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What is GitOps?

·1362 words·7 mins
Gitops Kubernetes Argocd Ci/Cd

Someone recently asked me “What is GitOps?”

First of all, when we talk about GitOps we usually do this in combination with Kubernetes. This is what I will do in this article. However, GitOps could be applied to anything - not just Kubernetes.

GitOps is a deployment model. To understand what is new with GitOps I will first describe a traditional deployment model. In a traditional deployment model we usually work in an imperative way. We most likely set up a CI/CD pipeline with a number of steps that must happen in a certain order for our code to end up deployed in the target cluster. If the steps happen in a different order then nothing makes sense.

GitOps on the other hand replaces the CD part of CI/CD. It is a declarative deployment model. In GitOps we install a component in our cluster that handles deployments for us. Our goal is to describe (declaratively) what we want our applications to look like, and the GitOps component in our cluster makes sure to fulfill our wishes.

When a Kubernetes cluster is the destination for our application, then our goal is to create the Kubernetes manifests that describe our application and to make sure these end up in a git repository. Then our GitOps component has the responsibility of watching our git repository and act on any changes that it sees. Its job is to make sure what is deployed in the cluster exactly matches what it sees in the repository.

In this article I will use Argo CD as the GitOps component.

Get started with GitOps in 5(ish) minutes


To follow along, there are a few requirements that must be in place. To simplify my own life I will assume that you are using macOS. Install the following tools

  • GitHub CLI
    • Install by running brew install gh
    • Authenticate by running gh auth login
  • Minikube
    • Install by running brew install minikube
  • Docker
    • Install by following the guide for Intel chip or Apple silicon
  • kubectl
    • Install by following the guide for Intel chip or Apple silicon
  • Argo CD CLI
    • Install by running brew install argocd

Set up a git repository

The first part of the word “GitOps” is “Git”. So that seems like a good place to start. I begin by creating a new empty git repository on my local computer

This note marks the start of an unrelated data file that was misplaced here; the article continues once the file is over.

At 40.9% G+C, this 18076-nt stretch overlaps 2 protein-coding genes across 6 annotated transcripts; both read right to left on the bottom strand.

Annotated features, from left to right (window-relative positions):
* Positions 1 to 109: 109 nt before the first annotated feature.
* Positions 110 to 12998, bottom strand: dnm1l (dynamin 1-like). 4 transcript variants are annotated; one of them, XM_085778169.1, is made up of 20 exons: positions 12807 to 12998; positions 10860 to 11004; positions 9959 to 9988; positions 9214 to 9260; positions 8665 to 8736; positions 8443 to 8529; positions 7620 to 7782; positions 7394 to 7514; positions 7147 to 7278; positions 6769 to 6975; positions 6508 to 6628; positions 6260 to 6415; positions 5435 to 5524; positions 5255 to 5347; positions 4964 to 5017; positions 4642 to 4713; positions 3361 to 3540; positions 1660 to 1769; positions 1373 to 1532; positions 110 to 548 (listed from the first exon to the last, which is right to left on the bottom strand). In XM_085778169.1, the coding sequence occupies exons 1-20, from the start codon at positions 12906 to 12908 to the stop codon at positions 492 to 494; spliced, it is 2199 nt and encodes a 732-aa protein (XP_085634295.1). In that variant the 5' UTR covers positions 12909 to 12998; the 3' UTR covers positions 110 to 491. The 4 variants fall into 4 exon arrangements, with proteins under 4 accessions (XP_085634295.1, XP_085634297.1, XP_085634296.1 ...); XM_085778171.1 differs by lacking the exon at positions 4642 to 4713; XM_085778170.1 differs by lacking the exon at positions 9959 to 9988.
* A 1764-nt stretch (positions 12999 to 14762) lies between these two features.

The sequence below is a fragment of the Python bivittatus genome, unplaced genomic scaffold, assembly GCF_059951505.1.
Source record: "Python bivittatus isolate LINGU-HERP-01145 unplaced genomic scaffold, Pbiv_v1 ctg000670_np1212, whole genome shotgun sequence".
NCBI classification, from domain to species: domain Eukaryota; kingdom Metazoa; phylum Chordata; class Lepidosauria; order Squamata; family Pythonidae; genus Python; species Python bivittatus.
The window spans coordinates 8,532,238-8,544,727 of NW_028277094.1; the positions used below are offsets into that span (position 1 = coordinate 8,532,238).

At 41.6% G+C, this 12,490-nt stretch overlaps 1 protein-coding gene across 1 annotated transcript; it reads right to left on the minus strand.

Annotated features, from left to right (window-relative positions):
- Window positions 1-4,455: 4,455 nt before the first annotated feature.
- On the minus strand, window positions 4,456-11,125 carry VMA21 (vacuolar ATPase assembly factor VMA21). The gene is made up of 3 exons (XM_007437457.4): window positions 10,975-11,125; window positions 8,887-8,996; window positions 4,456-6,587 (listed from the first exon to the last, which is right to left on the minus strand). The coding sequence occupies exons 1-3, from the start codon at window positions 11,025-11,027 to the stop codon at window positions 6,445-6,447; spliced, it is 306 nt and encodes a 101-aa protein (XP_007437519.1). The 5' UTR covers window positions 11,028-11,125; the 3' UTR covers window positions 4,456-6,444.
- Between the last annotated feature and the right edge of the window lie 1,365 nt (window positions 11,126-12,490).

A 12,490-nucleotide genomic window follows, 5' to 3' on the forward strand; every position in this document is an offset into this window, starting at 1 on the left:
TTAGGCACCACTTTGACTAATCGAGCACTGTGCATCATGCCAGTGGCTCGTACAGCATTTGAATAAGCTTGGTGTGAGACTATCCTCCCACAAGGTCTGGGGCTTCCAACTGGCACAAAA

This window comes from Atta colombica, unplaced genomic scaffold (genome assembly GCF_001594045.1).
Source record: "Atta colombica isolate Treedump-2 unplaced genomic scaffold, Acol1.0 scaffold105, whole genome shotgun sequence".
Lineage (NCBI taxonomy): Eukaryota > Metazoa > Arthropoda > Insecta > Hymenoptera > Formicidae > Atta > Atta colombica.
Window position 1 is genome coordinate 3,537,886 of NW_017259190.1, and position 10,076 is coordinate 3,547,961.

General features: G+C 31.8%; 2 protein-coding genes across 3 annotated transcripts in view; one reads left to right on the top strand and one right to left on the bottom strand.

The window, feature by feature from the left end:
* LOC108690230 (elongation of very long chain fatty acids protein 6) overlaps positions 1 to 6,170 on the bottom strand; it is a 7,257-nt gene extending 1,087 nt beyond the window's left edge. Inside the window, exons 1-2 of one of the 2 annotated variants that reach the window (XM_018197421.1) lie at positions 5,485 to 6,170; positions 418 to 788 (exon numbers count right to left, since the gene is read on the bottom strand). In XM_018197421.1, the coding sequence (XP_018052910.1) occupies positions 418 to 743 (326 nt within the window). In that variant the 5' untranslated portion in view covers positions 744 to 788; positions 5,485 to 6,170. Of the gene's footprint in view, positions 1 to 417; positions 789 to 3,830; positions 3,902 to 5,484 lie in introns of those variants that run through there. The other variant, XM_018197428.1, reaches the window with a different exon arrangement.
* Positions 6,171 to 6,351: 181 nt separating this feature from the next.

$ mkdir get-started-with-gitops
$ cd get-started-with-gitops
$ git init --initial-branch main

Next, I add the Kubernetes manifests that define my application. To keep things simple my application will consist of a deployment and a service. I will start with the deployment:

# deployment.yaml
apiVersion: apps/v1
kind: Deployment
  name: server
    app: server
  replicas: 3
      app: server
        app: server
        - name: server
          image: nginx:1.22.1
            - containerPort: 80
              cpu: "250m"
              memory: "64Mi"
              cpu: "500m"
              memory: "128Mi"

This deployment will create three replicas (replicas: 3) for my server container (name: server) that runs Nginx (image: nginx:1.22.1). Each replica exposes port 80 for HTTP traffic (containerPort: 80). I have added resource requests and limits, because my VS Code suggested this was a good idea.

Next I add my service:

# service.yaml
apiVersion: v1
kind: Service
  name: webservice
    app: server
    - protocol: TCP
      port: 80

This service will target my server deployment ( server). It will target port 80. When a user accesses my service the traffic will be forwarded to one of my three pods.

I add both of these files (deployment.yaml and service.yaml) to a directory called dev. My repository now looks like this:

$ tree .
└── dev
    ├── deployment.yaml
    └── service.yaml

1 directory, 2 files

I use the GitHub CLI to create my repository on GitHub and push my code:

$ git add .
$ git commit -m "Initial commit"

$ gh repo create get-started-with-gitops \
  --public \
  --remote origin \
  --description "Getting started with GitOps" \
  --source . \

Set up a cluster and install Argo CD

I use minikube to set up a local kubernetes cluster:

$ minikube start

That was easy! Now I install Argo CD in my cluster:

$ kubectl create namespace argocd
$ kubectl apply -n argocd -f kubectl apply -n argocd -f